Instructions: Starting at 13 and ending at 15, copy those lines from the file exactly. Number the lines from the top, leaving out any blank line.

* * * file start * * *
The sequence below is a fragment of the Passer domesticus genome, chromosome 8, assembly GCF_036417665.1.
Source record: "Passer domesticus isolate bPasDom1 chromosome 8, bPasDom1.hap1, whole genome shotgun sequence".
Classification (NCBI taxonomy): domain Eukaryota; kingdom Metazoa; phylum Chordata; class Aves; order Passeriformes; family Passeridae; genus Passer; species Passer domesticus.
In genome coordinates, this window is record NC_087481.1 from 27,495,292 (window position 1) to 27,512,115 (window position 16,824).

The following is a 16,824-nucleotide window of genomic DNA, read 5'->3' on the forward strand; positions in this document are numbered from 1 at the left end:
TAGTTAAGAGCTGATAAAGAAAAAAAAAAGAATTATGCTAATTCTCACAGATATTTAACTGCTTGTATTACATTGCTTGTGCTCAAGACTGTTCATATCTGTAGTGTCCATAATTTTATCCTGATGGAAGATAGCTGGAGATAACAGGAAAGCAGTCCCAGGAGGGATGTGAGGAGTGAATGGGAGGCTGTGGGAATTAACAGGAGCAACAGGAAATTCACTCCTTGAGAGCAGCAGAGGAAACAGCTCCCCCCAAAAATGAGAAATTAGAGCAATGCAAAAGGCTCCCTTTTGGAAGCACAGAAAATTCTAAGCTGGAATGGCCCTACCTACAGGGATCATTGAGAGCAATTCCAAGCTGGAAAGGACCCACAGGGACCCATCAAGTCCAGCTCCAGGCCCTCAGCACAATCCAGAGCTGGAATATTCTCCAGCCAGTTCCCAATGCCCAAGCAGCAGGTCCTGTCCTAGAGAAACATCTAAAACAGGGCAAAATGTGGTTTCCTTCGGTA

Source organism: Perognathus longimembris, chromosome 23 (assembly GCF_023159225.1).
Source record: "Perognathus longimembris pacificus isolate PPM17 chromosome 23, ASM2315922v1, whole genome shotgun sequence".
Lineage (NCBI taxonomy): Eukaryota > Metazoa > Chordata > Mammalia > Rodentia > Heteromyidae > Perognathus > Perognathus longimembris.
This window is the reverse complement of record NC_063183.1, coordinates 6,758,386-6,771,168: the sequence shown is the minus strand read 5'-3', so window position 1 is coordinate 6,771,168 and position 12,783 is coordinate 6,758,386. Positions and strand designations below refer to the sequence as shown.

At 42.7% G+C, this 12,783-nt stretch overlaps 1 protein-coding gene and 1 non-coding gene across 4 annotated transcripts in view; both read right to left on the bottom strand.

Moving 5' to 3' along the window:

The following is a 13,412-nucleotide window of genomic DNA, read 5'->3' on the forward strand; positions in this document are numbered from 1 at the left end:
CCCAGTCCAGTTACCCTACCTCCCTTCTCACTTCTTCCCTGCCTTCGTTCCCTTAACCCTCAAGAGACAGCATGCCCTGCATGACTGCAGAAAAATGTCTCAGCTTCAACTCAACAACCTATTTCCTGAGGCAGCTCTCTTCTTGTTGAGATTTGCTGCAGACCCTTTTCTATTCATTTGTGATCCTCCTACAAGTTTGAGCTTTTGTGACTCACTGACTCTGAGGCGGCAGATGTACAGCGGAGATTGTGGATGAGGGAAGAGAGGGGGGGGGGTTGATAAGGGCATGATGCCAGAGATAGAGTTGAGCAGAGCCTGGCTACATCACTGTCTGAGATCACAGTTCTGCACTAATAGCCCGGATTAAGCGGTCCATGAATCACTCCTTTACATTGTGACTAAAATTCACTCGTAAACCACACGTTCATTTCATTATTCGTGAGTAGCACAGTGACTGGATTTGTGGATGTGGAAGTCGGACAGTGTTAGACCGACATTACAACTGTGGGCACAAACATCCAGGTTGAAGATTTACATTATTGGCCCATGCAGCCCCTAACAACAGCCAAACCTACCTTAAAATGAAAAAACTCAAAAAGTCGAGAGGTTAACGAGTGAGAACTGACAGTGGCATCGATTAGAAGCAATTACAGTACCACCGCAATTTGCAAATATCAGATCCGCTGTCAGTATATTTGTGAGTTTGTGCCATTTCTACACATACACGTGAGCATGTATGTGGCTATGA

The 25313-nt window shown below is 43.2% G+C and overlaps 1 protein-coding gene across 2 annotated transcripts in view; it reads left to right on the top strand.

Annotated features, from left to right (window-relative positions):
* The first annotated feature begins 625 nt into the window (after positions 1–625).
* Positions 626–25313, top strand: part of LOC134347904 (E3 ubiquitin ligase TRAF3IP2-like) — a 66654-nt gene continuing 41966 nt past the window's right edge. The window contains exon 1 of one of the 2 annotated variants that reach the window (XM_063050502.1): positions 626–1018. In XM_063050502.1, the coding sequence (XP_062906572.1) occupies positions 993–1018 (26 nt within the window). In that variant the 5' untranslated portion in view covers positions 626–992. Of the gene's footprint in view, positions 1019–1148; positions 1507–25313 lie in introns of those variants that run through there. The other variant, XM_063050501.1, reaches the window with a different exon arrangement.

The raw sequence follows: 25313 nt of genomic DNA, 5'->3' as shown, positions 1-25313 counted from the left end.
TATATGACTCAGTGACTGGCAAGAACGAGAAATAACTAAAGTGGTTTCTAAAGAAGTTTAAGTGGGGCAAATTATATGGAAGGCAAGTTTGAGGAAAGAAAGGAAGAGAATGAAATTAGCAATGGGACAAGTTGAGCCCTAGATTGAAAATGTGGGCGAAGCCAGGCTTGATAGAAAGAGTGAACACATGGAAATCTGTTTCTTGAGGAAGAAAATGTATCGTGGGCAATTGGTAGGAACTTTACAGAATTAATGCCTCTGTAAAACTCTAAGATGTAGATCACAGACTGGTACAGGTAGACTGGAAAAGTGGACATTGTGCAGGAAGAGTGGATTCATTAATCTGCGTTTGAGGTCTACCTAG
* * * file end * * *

The following is a 13,412-nucleotide window of genomic DNA, read 5'->3' on the forward strand; positions in this document are numbered from 1 at the left end:
CCCAGTCCAGTTACCCTACCTCCCTTCTCACTTCTTCCCTGCCTTCGTTCCCTTAACCCTCAAGAGACAGCATGCCCTGCATGACTGCAGAAAAATGTCTCAGCTTCAACTCAACAACCTATTTCCTGAGGCAGCTCTCTTCTTGTTGAGATTTGCTGCAGACCCTTTTCTATTCATTTGTGATCCTCCTACAAGTTTGAGCTTTTGTGACTCACTGACTCTGAGGCGGCAGATGTACAGCGGAGATTGTGGATGAGGGAAGAGAGGGGGGGGGGTTGATAAGGGCATGATGCCAGAGATAGAGTTGAGCAGAGCCTGGCTACATCACTGTCTGAGATCACAGTTCTGCACTAATAGCCCGGATTAAGCGGTCCATGAATCACTCCTTTACATTGTGACTAAAATTCACTCGTAAACCACACGTTCATTTCATTATTCGTGAGTAGCACAGTGACTGGATTTGTGGATGTGGAAGTCGGACAGTGTTAGACCGACATTACAACTGTGGGCACAAACATCCAGGTTGAAGATTTACATTATTGGCCCATGCAGCCCCTAACAACAGCCAAACCTACCTTAAAATGAAAAAACTCAAAAAGTCGAGAGGTTAACGAGTGAGAACTGACAGTGGCATCGATTAGAAGCAATTACAGTACCACCGCAATTTGCAAATATCAGATCCGCTGTCAGTATATTTGTGAGTTTGTGCCATTTCTACACATACACGTGAGCATGTATGTGGCTATGA

The 25313-nt window shown below is 43.2% G+C and overlaps 1 protein-coding gene across 2 annotated transcripts in view; it reads left to right on the top strand.